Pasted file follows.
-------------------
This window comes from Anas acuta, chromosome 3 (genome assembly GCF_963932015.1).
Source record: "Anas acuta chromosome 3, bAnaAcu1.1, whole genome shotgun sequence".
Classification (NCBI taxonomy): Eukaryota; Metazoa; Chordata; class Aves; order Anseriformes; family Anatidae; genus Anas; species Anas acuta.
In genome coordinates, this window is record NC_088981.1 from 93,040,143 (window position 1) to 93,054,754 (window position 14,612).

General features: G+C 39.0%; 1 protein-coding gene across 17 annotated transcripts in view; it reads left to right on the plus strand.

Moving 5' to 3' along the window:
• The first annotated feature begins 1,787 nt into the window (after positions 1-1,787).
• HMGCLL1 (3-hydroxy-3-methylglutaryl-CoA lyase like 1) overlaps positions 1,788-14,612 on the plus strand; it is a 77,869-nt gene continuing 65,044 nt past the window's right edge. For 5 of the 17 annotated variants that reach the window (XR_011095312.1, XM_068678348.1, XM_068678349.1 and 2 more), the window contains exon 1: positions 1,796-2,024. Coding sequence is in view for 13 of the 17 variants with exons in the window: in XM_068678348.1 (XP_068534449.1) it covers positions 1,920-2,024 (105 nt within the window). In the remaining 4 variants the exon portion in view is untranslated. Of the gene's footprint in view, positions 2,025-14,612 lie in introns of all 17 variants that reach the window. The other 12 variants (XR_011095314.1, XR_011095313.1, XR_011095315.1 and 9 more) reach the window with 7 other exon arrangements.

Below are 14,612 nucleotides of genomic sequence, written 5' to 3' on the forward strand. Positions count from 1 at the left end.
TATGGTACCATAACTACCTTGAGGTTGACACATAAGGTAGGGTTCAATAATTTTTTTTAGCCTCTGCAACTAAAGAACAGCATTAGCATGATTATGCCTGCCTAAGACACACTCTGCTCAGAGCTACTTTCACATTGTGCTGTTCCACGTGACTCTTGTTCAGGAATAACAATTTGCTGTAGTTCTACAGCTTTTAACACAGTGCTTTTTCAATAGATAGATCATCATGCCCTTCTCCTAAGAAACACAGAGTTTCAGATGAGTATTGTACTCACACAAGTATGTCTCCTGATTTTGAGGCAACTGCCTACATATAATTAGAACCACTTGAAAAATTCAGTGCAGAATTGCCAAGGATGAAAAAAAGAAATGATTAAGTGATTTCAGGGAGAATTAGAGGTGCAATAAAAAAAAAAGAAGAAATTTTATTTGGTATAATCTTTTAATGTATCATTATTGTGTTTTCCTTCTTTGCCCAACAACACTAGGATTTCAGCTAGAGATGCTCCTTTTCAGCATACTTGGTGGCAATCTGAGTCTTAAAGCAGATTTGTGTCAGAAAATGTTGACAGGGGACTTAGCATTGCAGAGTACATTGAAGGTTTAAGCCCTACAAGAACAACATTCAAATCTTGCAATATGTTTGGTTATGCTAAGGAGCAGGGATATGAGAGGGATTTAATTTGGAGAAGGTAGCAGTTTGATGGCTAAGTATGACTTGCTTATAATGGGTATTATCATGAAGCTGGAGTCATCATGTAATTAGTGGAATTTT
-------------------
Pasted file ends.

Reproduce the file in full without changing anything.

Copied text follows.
This window comes from Anas acuta, chromosome 3 (genome assembly GCF_963932015.1).
Source record: "Anas acuta chromosome 3, bAnaAcu1.1, whole genome shotgun sequence".
Classification (NCBI taxonomy): Eukaryota; Metazoa; Chordata; class Aves; order Anseriformes; family Anatidae; genus Anas; species Anas acuta.
In genome coordinates, this window is record NC_088981.1 from 93,040,143 (window position 1) to 93,054,754 (window position 14,612).

General features: G+C 39.0%; 1 protein-coding gene across 17 annotated transcripts in view; it reads left to right on the plus strand.

Moving 5' to 3' along the window:
• The first annotated feature begins 1,787 nt into the window (after positions 1-1,787).
• HMGCLL1 (3-hydroxy-3-methylglutaryl-CoA lyase like 1) overlaps positions 1,788-14,612 on the plus strand; it is a 77,869-nt gene continuing 65,044 nt past the window's right edge. For 5 of the 17 annotated variants that reach the window (XR_011095312.1, XM_068678348.1, XM_068678349.1 and 2 more), the window contains exon 1: positions 1,796-2,024. Coding sequence is in view for 13 of the 17 variants with exons in the window: in XM_068678348.1 (XP_068534449.1) it covers positions 1,920-2,024 (105 nt within the window). In the remaining 4 variants the exon portion in view is untranslated. Of the gene's footprint in view, positions 2,025-14,612 lie in introns of all 17 variants that reach the window. The other 12 variants (XR_011095314.1, XR_011095313.1, XR_011095315.1 and 9 more) reach the window with 7 other exon arrangements.

Below are 14,612 nucleotides of genomic sequence, written 5' to 3' on the forward strand. Positions count from 1 at the left end.
TATGGTACCATAACTACCTTGAGGTTGACACATAAGGTAGGGTTCAATAATTTTTTTTAGCCTCTGCAACTAAAGAACAGCATTAGCATGATTATGCCTGCCTAAGACACACTCTGCTCAGAGCTACTTTCACATTGTGCTGTTCCACGTGACTCTTGTTCAGGAATAACAATTTGCTGTAGTTCTACAGCTTTTAACACAGTGCTTTTTCAATAGATAGATCATCATGCCCTTCTCCTAAGAAACACAGAGTTTCAGATGAGTATTGTACTCACACAAGTATGTCTCCTGATTTTGAGGCAACTGCCTACATATAATTAGAACCACTTGAAAAATTCAGTGCAGAATTGCCAAGGATGAAAAAAAGAAATGATTAAGTGATTTCAGGGAGAATTAGAGGTGCAATAAAAAAAAAAGAAGAAATTTTATTTGGTATAATCTTTTAATGTATCATTATTGTGTTTTCCTTCTTTGCCCAACAACACTAGGATTTCAGCTAGAGATGCTCCTTTTCAGCATACTTGGTGGCAATCTGAGTCTTAAAGCAGATTTGTGTCAGAAAATGTTGACAGGGGACTTAGCATTGCAGAGTACATTGAAGGTTTAAGCCCTACAAGAACAACATTCAAATCTTGCAATATGTTTGGTTATGCTAAGGAGCAGGGATATGAGAGGGATTTAATTTGGAGAAGGTAGCAGTTTGATGGCTAAGTATGACTTGCTTATAATGGGTATTATCATGAAGCTGGAGTCATCATGTAATTAGTGGAATTTT